After this mishap Ilse and I talked with Mi for hours, trying to explain... I think he still doesn't understand that he should not have told the Israeli girl, but I do think that next time he won't ask other people to join a tour (for free) that's already been paid for by others. But he kept saying that the Israeli girl doesn't have a lot of money (yeah duh, that's what she says so that she can travel for longer!) and that Lao people want to be helpful. Yeah but you're not just a Lao person now, you are our guide that we paid for...

Hike to the waterfall
We arranged an extra guide at the tourist bureau (I wonder why, because Mi should know the way by now), a girl named Lampoun. We hiked for an hour through the blasting heat and through dense jungle and clambered over big rocks to get to the Namsanam waterfall. Before this hike I still had plans to maybe do some multiple day hikes here and there, but those plans soon evaporated. Walking through streams and continuing the hike with wet, soft feet, caused blisters. On top of that I think I twisted my left knee without noticing it, but on the way back it felt very unstable and a bit sore, and the next few days as well. No more hiking for me! From now on just lazy holiday-stuff.

Anyway, the waterfall itself was nothing special but the pool below it was very refreshing. We went for a rewarding swim after that sweaty, taxing hike. (Boy are we sissies, exhausted after only an hour! But I don't care.) After a long swim and some jumping off rocks in the safe, deeper parts, we continued our walk upstream, clambering over more rocks, and found a nice lunch spot. We ate the food we'd bought earlier at the market. The mood was changing for the better again and Mi started making more conversation and jokes again.

We lazed about on the rocks for a while, joking and chatting. Then had to go all the way back, mostly downhill which somehow is more difficult and taxing, especially with my busted knee and blistered feet. But we made it, and were lucky about transport back, it connected smoothly and not too many people to slow things down.

As I am typing this, a local cat has curled up on my lap and is purring away. Just like Lola does at home.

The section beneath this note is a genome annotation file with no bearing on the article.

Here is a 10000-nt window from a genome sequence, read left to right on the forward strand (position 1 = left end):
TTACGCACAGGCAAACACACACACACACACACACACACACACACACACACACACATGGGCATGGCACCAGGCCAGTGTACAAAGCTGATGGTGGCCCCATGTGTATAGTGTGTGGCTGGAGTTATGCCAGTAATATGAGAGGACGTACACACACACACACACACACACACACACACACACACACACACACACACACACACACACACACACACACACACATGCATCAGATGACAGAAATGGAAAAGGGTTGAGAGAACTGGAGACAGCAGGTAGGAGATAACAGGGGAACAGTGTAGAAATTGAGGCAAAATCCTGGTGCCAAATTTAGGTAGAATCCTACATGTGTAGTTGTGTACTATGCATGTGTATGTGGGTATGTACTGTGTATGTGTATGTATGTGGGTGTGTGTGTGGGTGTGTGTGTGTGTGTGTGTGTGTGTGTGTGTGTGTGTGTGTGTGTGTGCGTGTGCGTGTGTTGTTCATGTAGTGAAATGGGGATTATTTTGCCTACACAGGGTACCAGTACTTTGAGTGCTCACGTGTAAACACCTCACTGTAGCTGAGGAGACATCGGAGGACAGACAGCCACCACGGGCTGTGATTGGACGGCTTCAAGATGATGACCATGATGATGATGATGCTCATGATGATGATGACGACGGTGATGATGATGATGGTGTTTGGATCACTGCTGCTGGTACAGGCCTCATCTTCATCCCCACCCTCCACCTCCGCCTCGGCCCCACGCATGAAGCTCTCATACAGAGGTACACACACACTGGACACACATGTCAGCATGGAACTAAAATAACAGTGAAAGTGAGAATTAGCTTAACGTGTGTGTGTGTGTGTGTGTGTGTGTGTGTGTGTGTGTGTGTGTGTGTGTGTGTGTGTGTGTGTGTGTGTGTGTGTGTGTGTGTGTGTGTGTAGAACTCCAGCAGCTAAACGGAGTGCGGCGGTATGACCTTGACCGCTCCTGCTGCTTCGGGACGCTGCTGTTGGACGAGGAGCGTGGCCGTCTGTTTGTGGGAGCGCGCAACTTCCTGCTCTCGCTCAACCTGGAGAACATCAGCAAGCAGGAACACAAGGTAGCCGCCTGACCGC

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Sharon & Andy Darwin Australia on

did the same trip in may 2010 and loved it. stayed in a great hotel in thakek
cant remember its name but in the centre of town one street back from the river its painted red on the outside and looks flash. great hotel food and the nicest guide works out of this hotel. he has a little office (table ) in the front .
we rode bikes he organized -but could have gone in a car. did waterfall with 3 little local kids they were like goats jumping from rock to rock and go there all the time (gave them each a little tip which our guide said was not necessary as they enjoyed going with us) then went to local market then on to beautiful local homestay about a 1 kilometer walk from the cave. walked to cave early next morning did cave trip one way . Before returning back through thecave walked to a little village on other side> These people are secluded definately of the beaten track then back through cave (the biggest spiders in the world live here but because the cave is so high you dont get to see them which is lucky dont let this put you of i hate spiders and this cave is FANTASTIC) then headed back to Thakek stopping for lunch.Cant remember the guides name but he had spent several years in a monastry and was great to talk to and ask questions.Search him out as you will be happy and enjoy.